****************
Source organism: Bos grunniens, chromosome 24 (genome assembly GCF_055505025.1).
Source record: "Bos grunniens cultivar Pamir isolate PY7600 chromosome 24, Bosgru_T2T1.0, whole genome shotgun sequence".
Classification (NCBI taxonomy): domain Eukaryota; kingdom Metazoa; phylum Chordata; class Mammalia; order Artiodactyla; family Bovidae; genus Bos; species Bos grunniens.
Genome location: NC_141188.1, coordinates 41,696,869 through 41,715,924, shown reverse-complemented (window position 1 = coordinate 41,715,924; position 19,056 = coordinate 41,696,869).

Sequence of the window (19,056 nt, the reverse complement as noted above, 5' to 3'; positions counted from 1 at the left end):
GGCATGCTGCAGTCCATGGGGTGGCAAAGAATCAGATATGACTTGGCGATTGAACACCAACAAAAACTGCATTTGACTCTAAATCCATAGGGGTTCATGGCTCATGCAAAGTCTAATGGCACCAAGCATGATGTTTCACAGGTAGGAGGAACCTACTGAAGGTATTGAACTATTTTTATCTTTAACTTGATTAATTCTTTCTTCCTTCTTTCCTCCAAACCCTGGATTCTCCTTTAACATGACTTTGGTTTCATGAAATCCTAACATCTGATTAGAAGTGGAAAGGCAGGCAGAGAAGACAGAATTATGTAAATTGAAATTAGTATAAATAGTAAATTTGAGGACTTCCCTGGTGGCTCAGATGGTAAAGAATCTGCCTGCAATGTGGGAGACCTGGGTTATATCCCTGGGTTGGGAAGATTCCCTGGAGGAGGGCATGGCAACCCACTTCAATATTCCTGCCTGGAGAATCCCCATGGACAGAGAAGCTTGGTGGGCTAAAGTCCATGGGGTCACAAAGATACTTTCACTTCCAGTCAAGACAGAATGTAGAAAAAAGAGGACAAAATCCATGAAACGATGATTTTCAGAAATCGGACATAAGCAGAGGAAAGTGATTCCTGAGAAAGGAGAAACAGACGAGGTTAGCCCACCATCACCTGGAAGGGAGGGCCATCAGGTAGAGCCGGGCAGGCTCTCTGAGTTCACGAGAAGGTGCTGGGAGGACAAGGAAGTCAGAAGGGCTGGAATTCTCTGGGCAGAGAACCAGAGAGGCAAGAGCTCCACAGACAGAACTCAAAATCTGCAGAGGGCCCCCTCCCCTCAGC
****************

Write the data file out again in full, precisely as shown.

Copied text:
Source organism: Bos grunniens, chromosome 24 (genome assembly GCF_055505025.1).
Source record: "Bos grunniens cultivar Pamir isolate PY7600 chromosome 24, Bosgru_T2T1.0, whole genome shotgun sequence".
Classification (NCBI taxonomy): domain Eukaryota; kingdom Metazoa; phylum Chordata; class Mammalia; order Artiodactyla; family Bovidae; genus Bos; species Bos grunniens.
Genome location: NC_141188.1, coordinates 41,696,869 through 41,715,924, shown reverse-complemented (window position 1 = coordinate 41,715,924; position 19,056 = coordinate 41,696,869).

Sequence of the window (19,056 nt, the reverse complement as noted above, 5' to 3'; positions counted from 1 at the left end):
GGCATGCTGCAGTCCATGGGGTGGCAAAGAATCAGATATGACTTGGCGATTGAACACCAACAAAAACTGCATTTGACTCTAAATCCATAGGGGTTCATGGCTCATGCAAAGTCTAATGGCACCAAGCATGATGTTTCACAGGTAGGAGGAACCTACTGAAGGTATTGAACTATTTTTATCTTTAACTTGATTAATTCTTTCTTCCTTCTTTCCTCCAAACCCTGGATTCTCCTTTAACATGACTTTGGTTTCATGAAATCCTAACATCTGATTAGAAGTGGAAAGGCAGGCAGAGAAGACAGAATTATGTAAATTGAAATTAGTATAAATAGTAAATTTGAGGACTTCCCTGGTGGCTCAGATGGTAAAGAATCTGCCTGCAATGTGGGAGACCTGGGTTATATCCCTGGGTTGGGAAGATTCCCTGGAGGAGGGCATGGCAACCCACTTCAATATTCCTGCCTGGAGAATCCCCATGGACAGAGAAGCTTGGTGGGCTAAAGTCCATGGGGTCACAAAGATACTTTCACTTCCAGTCAAGACAGAATGTAGAAAAAAGAGGACAAAATCCATGAAACGATGATTTTCAGAAATCGGACATAAGCAGAGGAAAGTGATTCCTGAGAAAGGAGAAACAGACGAGGTTAGCCCACCATCACCTGGAAGGGAGGGCCATCAGGTAGAGCCGGGCAGGCTCTCTGAGTTCACGAGAAGGTGCTGGGAGGACAAGGAAGTCAGAAGGGCTGGAATTCTCTGGGCAGAGAACCAGAGAGGCAAGAGCTCCACAGACAGAACTCAAAATCTGCAGAGGGCCCCCTCCCCTCAGC